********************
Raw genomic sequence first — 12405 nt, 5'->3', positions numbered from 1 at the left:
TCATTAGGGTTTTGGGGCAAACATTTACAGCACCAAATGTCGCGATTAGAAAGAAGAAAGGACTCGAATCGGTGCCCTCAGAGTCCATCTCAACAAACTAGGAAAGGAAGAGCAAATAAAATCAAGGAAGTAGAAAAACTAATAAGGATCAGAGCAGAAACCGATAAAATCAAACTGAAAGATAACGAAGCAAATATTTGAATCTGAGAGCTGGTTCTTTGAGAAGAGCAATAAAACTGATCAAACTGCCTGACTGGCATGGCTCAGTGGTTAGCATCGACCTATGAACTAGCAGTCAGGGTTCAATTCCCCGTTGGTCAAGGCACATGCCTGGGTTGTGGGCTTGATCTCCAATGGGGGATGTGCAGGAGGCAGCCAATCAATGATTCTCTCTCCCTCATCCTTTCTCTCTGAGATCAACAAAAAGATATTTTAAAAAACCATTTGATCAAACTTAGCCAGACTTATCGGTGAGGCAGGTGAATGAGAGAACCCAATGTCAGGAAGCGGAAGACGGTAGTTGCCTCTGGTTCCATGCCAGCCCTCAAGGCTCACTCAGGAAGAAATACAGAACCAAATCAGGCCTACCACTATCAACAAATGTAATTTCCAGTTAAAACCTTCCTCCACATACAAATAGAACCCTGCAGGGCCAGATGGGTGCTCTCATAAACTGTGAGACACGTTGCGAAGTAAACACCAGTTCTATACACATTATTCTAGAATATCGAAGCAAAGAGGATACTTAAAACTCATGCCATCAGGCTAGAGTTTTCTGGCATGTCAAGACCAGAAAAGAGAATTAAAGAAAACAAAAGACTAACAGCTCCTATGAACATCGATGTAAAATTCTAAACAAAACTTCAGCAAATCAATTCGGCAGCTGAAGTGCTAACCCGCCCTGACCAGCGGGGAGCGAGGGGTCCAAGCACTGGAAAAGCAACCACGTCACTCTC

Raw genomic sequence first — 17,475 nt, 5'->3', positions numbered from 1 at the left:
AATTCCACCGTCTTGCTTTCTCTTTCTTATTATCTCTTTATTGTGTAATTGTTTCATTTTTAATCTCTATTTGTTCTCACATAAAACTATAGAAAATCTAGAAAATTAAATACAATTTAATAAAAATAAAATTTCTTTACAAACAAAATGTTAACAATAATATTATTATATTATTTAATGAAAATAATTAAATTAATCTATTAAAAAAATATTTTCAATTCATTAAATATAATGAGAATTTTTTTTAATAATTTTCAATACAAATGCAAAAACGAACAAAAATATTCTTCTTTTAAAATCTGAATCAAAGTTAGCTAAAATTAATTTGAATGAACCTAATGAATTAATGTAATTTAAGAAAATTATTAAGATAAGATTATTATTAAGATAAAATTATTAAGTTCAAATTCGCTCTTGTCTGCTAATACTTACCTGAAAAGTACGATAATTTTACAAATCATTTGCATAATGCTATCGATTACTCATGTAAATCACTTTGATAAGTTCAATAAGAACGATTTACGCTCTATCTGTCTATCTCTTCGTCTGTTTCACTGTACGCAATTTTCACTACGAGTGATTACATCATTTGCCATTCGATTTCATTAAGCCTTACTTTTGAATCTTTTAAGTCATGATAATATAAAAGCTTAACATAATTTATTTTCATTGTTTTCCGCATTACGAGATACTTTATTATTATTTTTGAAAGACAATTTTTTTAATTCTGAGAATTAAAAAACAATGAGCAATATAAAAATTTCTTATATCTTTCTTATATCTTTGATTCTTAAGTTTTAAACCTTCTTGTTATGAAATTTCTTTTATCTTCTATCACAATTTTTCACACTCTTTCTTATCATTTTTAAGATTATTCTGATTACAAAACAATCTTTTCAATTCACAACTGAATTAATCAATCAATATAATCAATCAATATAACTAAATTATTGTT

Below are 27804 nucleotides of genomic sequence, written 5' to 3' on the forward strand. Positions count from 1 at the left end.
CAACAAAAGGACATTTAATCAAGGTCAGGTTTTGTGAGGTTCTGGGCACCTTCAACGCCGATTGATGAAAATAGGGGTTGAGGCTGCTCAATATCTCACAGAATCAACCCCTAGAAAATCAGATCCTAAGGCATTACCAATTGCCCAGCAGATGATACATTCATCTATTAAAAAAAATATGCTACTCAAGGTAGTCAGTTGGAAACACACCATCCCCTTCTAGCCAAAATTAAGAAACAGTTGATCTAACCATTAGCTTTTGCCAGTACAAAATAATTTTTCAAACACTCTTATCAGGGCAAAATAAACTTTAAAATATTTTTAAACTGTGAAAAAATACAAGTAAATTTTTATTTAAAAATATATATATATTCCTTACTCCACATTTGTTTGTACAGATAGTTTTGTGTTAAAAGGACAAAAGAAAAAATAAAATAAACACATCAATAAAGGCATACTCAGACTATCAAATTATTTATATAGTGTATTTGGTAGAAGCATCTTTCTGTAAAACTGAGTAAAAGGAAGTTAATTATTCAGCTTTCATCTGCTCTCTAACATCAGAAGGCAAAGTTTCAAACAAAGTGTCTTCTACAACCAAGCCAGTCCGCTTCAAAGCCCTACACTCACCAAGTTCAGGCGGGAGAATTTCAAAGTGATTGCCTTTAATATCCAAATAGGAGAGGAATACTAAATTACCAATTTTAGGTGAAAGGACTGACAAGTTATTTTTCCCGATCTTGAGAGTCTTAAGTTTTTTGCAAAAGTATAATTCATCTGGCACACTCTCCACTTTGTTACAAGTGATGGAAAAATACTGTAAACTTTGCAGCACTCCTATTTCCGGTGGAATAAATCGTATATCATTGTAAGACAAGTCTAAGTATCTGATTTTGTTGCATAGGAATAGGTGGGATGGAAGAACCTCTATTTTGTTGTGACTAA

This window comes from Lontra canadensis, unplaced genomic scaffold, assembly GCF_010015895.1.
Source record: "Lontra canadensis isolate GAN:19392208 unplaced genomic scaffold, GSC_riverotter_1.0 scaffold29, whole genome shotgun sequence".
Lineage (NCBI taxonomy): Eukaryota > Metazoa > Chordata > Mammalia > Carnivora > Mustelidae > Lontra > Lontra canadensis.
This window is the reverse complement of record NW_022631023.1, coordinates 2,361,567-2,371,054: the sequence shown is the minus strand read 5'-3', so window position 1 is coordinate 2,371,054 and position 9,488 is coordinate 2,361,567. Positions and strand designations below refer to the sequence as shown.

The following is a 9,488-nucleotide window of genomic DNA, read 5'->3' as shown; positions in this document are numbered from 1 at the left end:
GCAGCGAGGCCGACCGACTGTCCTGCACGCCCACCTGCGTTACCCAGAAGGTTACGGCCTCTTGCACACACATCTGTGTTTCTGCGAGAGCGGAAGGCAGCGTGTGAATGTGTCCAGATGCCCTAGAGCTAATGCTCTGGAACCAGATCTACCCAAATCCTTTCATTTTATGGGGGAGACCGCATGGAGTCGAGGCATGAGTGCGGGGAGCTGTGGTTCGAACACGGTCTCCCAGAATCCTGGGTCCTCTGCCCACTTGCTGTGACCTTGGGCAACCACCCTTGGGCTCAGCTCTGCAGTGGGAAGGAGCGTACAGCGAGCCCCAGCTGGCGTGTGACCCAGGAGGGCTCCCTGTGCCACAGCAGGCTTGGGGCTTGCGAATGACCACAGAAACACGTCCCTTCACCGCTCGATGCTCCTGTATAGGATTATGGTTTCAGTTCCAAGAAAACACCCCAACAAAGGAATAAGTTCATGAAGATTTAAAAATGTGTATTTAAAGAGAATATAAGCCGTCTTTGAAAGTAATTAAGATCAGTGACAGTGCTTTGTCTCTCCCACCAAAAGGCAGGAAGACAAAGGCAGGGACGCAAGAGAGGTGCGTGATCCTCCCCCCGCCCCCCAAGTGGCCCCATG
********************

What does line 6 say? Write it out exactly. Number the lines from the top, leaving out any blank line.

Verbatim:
CAACAAAAGGACATTTAATCAAGGTCAGGTTTTGTGAGGTTCTGGGCACCTTCAACGCCGATTGATGAAAATAGGGGTTGAGGCTGCTCAATATCTCACAGAATCAACCCCTAGAAAATCAGATCCTAAGGCATTACCAATTGCCCAGCAGATGATACATTCATCTATTAAAAAAAATATGCTACTCAAGGTAGTCAGTTGGAAACACACCATCCCCTTCTAGCCAAAATTAAGAAACAGTTGATCTAACCATTAGCTTTTGCCAGTACAAAATAATTTTTCAAACACTCTTATCAGGGCAAAATAAACTTTAAAATATTTTTAAACTGTGAAAAAATACAAGTAAATTTTTATTTAAAAATATATATATATTCCTTACTCCACATTTGTTTGTACAGATAGTTTTGTGTTAAAAGGACAAAAGAAAAAATAAAATAAACACATCAATAAAGGCATACTCAGACTATCAAATTATTTATATAGTGTATTTGGTAGAAGCATCTTTCTGTAAAACTGAGTAAAAGGAAGTTAATTATTCAGCTTTCATCTGCTCTCTAACATCAGAAGGCAAAGTTTCAAACAAAGTGTCTTCTACAACCAAGCCAGTCCGCTTCAAAGCCCTACACTCACCAAGTTCAGGCGGGAGAATTTCAAAGTGATTGCCTTTAATATCCAAATAGGAGAGGAATACTAAATTACCAATTTTAGGTGAAAGGACTGACAAGTTATTTTTCCCGATCTTGAGAGTCTTAAGTTTTTTGCAAAAGTATAATTCATCTGGCACACTCTCCACTTTGTTACAAGTGATGGAAAAATACTGTAAACTTTGCAGCACTCCTATTTCCGGTGGAATAAATCGTATATCATTGTAAGACAAGTCTAAGTATCTGATTTTGTTGCATAGGAATAGGTGGGATGGAAGAACCTCTATTTTGTTGTGACTAA